Our first follow-up ultrasound after about a month did not show as much healing as we had hoped for, so we introduced shockwave therapy to the target area, and kept up the confinement/tying routine. Then gradually we started to notice he was not as painful and we were able to cut down on his pain meds. We also started to notice him lying on his left side occasionally! And he was no longer staying down all night.

 

Four months into his confinement, we were able to take down some boards so Spider could look out and see other horses, and we began to bring him visitors of the horsey kind. We did more shockwave treatments to help break down the scar tissue, and by the fifth month, we knew we were making good progress. He was no longer on any pain medication. We noticed him starting to do small bucks when he would play. We gradually made his stall larger and larger, and we led him on short walks around the ranch.

 

It took a long time for bone to grow.  He needed the best food and care.   He had to be still. The fact that Spider endured the confinement so calmly and without protest speaks highly of his intelligence and his trust in us.  His patience and our diligence have paid off.  He now has plenty of bone to bone growth and healing.

 

In the spring of 2015, about two months after his second birthday, Spider was moved to a larger stall that is 24 by 36 feet.  He also began having turnouts in the larger round pen, where we worked on building muscle and strengthening his tendons.  He has had a couple of setbacks with strained extensor tendons, and we will always have to watch him carefully for such signs of his "over-doing it."  But finally, on 26 September 2015, Spider had his first turnout in the big arena, where he got to run, as he was born to do, for the first time in his life.

 

Spider came to us already named, probably because he resembled a spider as a tiny "black" foal with his legs splaying out in all directions.  There are several versions of Spider, Spiderman, Spider Man, and so forth already listed in the Jockey Club Thoroughbred registry, but there is no Amazing Spiderman, so that's his official name, though we probably won't register him, since he will never race.  (Ed. note: If he hadn't had the fractured pelvis, by now Spider would probably be in training somewhere, on his way to winning the 2016 Kentucky Derby.)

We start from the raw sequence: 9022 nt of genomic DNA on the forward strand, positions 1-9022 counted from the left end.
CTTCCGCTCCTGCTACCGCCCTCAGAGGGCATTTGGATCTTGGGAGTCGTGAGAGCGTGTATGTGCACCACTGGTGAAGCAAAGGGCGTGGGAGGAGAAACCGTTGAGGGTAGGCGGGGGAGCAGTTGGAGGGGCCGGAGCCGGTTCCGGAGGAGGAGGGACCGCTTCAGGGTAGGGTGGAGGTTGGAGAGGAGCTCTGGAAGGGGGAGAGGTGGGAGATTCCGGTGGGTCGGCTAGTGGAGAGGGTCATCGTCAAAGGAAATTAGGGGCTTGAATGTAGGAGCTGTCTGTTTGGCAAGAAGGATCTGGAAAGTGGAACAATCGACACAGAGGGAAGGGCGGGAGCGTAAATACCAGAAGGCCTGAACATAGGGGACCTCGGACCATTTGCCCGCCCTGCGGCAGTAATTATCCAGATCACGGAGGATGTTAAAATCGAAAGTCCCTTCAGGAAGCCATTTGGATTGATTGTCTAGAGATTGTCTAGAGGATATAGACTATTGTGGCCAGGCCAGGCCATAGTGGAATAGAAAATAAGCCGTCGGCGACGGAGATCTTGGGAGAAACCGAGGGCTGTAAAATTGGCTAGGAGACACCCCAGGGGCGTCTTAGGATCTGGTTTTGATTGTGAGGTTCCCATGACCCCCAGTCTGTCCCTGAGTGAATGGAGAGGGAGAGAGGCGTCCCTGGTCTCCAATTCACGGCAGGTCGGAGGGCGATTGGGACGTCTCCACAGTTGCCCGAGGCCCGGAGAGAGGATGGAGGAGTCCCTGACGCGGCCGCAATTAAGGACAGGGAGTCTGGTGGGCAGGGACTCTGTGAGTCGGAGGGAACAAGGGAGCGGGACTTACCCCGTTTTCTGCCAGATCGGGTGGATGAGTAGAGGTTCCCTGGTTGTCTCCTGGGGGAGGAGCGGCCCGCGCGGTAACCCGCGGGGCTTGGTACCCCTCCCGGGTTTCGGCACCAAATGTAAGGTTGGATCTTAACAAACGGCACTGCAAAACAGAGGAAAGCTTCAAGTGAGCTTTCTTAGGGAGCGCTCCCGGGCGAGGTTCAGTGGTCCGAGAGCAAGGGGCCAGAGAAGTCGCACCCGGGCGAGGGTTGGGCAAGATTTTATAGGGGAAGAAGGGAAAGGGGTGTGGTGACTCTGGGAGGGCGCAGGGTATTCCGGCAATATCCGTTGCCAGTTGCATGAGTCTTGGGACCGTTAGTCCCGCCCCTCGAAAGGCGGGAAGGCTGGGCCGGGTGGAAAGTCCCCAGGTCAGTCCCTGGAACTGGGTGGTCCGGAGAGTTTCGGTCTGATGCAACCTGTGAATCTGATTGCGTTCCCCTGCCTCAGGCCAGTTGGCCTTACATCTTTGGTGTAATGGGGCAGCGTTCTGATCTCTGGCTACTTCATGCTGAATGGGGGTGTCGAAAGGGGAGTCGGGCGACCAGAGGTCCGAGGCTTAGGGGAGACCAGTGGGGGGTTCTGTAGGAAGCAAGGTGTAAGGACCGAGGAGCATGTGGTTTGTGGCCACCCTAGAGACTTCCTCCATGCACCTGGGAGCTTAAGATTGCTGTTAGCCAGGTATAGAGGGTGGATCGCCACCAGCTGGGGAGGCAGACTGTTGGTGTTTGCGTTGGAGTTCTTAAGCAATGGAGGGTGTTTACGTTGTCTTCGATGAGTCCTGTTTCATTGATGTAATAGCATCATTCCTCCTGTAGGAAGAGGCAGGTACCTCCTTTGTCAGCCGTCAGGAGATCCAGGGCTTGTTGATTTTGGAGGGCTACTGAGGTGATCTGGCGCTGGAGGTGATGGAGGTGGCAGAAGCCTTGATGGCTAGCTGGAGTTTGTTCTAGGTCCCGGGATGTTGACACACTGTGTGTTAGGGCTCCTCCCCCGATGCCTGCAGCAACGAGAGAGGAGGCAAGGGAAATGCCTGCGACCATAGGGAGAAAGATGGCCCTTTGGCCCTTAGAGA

His best buddies (with "over-" or "through-" the-fence contact only so far) are Gasston, Volt, Romeo,  and Rowdy.  When we are certain his muscles and tendons are strong enough to avoid chance for injury, we will be able to turn him out with one or two of his buddies in the same arena.  He's quite taken with, and anxious to meet, Sassy.  However, an introduction to her will have to wait until he is gelded, which will be done soon.

 

Spider is a great favorite of ranch visitors.  He loves people, enjoys meeting them, and will be a wonderful therapy horse.   He has grown from an underweight, crooked colt, 15.1 hands high to a stunning fellow, 16.3 hh.  His hips are now even, his gaits are smooth and free-flowing.  His dark bay coat gleams with vibrant good health and he is possibly the happiest horse on the ranch as he gets to play in all those ways he never got to do as a foal:  jumping, bucking, kicking out, running, stopping on a dime, and rearing, all gracefully done.  Check out a recent video below. Just watching his joy in these simple actions puts a smile in your heart. What's more, Dr. Sam says that Spider will be ride-able.  

 

 

3/18/18

Spider's  5th Birthday

Spider's very first turnout (as a gelding) with a friend